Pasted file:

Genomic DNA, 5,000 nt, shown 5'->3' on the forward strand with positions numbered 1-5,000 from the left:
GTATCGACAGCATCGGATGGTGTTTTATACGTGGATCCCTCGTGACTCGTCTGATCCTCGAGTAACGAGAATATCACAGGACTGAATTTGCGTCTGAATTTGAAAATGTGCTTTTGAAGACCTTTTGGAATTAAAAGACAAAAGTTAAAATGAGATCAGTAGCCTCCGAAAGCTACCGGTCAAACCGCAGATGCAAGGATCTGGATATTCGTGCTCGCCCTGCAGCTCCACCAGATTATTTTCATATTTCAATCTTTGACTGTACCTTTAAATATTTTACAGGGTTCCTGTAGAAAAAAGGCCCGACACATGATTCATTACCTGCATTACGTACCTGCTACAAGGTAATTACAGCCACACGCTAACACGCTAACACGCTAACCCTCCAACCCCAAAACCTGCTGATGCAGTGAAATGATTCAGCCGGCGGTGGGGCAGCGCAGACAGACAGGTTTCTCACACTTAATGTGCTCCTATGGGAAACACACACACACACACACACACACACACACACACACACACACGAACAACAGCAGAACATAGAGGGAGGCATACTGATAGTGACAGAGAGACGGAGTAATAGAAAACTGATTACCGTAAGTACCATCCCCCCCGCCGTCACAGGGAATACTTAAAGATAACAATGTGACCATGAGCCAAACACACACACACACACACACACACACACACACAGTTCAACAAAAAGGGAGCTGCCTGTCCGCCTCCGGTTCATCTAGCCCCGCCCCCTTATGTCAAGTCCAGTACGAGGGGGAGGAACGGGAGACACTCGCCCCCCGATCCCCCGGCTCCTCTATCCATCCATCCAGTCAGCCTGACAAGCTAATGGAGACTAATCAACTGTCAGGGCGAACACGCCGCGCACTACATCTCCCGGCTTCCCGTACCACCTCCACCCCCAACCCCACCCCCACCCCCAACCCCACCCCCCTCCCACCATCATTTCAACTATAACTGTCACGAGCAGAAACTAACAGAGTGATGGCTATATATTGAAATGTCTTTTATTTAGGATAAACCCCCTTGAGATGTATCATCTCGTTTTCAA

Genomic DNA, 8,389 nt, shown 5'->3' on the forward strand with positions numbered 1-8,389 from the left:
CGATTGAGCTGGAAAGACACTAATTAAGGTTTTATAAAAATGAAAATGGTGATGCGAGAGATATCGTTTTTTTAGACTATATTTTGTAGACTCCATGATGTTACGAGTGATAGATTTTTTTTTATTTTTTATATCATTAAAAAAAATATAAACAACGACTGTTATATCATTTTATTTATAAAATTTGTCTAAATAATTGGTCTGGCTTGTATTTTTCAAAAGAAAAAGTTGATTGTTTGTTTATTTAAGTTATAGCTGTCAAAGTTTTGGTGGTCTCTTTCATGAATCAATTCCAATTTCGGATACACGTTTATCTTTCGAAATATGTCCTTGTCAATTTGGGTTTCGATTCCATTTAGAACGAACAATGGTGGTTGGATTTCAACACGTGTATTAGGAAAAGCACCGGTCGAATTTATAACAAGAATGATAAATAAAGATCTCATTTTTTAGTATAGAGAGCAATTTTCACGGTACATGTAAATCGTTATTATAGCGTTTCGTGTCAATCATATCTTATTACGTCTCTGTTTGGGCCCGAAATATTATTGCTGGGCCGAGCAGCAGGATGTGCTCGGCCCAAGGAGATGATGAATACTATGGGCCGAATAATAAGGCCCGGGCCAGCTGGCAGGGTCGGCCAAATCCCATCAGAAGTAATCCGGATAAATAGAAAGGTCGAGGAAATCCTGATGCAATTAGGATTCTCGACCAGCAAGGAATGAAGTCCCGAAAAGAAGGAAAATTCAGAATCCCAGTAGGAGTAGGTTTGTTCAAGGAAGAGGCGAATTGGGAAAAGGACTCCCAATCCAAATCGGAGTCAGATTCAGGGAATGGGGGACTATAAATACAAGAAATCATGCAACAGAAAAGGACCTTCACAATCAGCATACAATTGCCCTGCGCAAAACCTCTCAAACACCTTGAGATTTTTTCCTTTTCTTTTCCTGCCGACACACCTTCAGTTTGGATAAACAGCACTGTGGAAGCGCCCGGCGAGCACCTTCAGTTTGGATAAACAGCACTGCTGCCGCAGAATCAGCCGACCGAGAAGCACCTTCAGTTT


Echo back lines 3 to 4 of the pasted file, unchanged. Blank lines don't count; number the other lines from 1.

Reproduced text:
Genomic DNA, 8,389 nt, shown 5'->3' on the forward strand with positions numbered 1-8,389 from the left:
CGATTGAGCTGGAAAGACACTAATTAAGGTTTTATAAAAATGAAAATGGTGATGCGAGAGATATCGTTTTTTTAGACTATATTTTGTAGACTCCATGATGTTACGAGTGATAGATTTTTTTTTATTTTTTATATCATTAAAAAAAATATAAACAACGACTGTTATATCATTTTATTTATAAAATTTGTCTAAATAATTGGTCTGGCTTGTATTTTTCAAAAGAAAAAGTTGATTGTTTGTTTATTTAAGTTATAGCTGTCAAAGTTTTGGTGGTCTCTTTCATGAATCAATTCCAATTTCGGATACACGTTTATCTTTCGAAATATGTCCTTGTCAATTTGGGTTTCGATTCCATTTAGAACGAACAATGGTGGTTGGATTTCAACACGTGTATTAGGAAAAGCACCGGTCGAATTTATAACAAGAATGATAAATAAAGATCTCATTTTTTAGTATAGAGAGCAATTTTCACGGTACATGTAAATCGTTATTATAGCGTTTCGTGTCAATCATATCTTATTACGTCTCTGTTTGGGCCCGAAATATTATTGCTGGGCCGAGCAGCAGGATGTGCTCGGCCCAAGGAGATGATGAATACTATGGGCCGAATAATAAGGCCCGGGCCAGCTGGCAGGGTCGGCCAAATCCCATCAGAAGTAATCCGGATAAATAGAAAGGTCGAGGAAATCCTGATGCAATTAGGATTCTCGACCAGCAAGGAATGAAGTCCCGAAAAGAAGGAAAATTCAGAATCCCAGTAGGAGTAGGTTTGTTCAAGGAAGAGGCGAATTGGGAAAAGGACTCCCAATCCAAATCGGAGTCAGATTCAGGGAATGGGGGACTATAAATACAAGAAATCATGCAACAGAAAAGGACCTTCACAATCAGCATACAATTGCCCTGCGCAAAACCTCTCAAACACCTTGAGATTTTTTCCTTTTCTTTTCCTGCCGACACACCTTCAGTTTGGATAAACAGCACTGTGGAAGCGCCCGGCGAGCACCTTCAGTTTGGATAAACAGCACTGCTGCCGCAGAATCAGCCGACCGAGAAGCACCTTCAGTTT